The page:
Ian Paisley accused of trying to move goal posts on Irish unity poll
THE DUP’s Ian Paisley has been criticised for attempts to change the goalposts on any future referendums in the UK.
The North Antrim MP introduced The Referendums (Supermajority) Bill to Parliament on Tuesday.
It would mean any major constitutional change, such as a vote on Irish unity or Scottish independence, would require more than the present requirement of 50 per cent plus one.
Speaking on the BBC Stephen Nolan Programme, Mr Paisley said his bill had the support of his party leader Sir Jeffrey Donaldson and would bring “stability” to any major changes. He said lessons should be learned from the instability caused since the narrow margin in the 2016 Brexit vote.
“Let’s say that in the future if we’re going to decide our politics by way of referenda, let’s make sure that we have protections and balances that are weighted majorities which show that there is overwhelming consent.”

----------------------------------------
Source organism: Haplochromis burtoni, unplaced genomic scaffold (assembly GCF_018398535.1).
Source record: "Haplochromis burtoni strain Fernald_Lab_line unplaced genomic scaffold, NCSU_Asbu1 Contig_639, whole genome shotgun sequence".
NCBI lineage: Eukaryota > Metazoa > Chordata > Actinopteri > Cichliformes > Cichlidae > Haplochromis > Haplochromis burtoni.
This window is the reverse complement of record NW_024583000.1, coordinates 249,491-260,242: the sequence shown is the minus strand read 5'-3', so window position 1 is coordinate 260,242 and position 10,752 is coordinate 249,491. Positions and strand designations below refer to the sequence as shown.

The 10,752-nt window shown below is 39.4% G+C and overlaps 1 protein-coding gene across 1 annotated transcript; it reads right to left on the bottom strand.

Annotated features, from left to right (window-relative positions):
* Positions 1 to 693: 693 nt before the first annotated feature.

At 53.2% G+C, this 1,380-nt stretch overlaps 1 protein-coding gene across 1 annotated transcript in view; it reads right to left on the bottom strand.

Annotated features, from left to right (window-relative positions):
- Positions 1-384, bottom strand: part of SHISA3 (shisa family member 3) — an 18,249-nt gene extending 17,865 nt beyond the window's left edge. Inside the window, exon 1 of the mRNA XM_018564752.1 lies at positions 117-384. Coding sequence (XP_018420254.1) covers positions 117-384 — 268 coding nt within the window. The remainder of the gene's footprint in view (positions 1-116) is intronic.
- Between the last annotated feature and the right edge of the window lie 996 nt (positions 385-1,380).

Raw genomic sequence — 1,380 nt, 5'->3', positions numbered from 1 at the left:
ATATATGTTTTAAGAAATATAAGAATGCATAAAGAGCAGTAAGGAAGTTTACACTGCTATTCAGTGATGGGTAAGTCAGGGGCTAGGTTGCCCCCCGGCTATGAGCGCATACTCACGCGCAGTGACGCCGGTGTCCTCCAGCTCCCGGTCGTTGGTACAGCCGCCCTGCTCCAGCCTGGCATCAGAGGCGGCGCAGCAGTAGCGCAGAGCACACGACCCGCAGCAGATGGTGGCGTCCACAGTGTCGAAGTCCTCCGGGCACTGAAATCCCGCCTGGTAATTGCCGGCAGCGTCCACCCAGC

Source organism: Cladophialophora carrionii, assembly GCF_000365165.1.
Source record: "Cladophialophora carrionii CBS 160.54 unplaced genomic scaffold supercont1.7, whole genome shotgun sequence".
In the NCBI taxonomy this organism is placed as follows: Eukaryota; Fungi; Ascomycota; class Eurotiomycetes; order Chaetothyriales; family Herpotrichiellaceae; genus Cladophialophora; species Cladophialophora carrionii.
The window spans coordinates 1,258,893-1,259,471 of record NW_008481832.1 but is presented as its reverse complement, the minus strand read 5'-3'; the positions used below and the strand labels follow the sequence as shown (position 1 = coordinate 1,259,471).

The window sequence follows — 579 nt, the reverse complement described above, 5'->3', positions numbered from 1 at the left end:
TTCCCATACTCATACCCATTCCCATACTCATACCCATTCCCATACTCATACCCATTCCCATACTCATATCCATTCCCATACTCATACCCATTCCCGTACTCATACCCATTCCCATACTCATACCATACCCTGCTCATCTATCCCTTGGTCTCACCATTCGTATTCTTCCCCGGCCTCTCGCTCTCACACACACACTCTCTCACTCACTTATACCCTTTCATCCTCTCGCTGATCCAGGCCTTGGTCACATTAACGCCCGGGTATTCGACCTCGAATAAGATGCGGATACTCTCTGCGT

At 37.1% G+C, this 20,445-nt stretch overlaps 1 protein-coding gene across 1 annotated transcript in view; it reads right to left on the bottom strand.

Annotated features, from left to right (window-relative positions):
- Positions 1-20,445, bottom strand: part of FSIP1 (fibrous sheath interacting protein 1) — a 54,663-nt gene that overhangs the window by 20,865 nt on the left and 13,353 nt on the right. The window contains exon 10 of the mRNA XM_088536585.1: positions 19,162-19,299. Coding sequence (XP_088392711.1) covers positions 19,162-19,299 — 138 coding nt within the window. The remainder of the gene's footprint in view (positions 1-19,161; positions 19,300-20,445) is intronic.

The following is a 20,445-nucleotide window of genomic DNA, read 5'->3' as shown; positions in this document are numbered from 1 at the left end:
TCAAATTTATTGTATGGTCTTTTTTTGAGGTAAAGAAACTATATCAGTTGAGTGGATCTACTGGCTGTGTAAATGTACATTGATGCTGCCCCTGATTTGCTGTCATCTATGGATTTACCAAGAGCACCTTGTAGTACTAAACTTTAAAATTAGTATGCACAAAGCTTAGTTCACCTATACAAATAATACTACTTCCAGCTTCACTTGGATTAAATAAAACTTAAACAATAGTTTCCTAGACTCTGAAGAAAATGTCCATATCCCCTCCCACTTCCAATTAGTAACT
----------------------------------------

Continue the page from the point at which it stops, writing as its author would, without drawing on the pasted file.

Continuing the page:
Mr Paisley said it was no longer possible to "rehash" the Brexit vote, and that his bill would only be about constitutional change within the UK.
Alliance MP and deputy leader Stephen Farry dismissed the plans as a “stunt”.
“At best this is a paper exercise, let me be very clear this will never be debated, never mind voted upon in parliament…this is going absolutely nowhere” he said.
The SDLP MP Claire Hanna also said there was virtually no chance of the bill being debated in parliament.
"This is basically the equivalent of Ian Paisley writing 'Ian was here' on his desk, it's a campaigning device more than anything else."
She added: "It's essentially trolling to get Ian Paisley on the radio and let him sound like he has any interest in stability."
Ms Hanna recalled that the Good Friday Agreement had achieved "a super-duper majority" and the DUP had still tried to dismiss it in 1998.
She said the SDLP wanted to achieve a large majority in any border poll, but said: "The law is very clear, your vote and my vote are equal."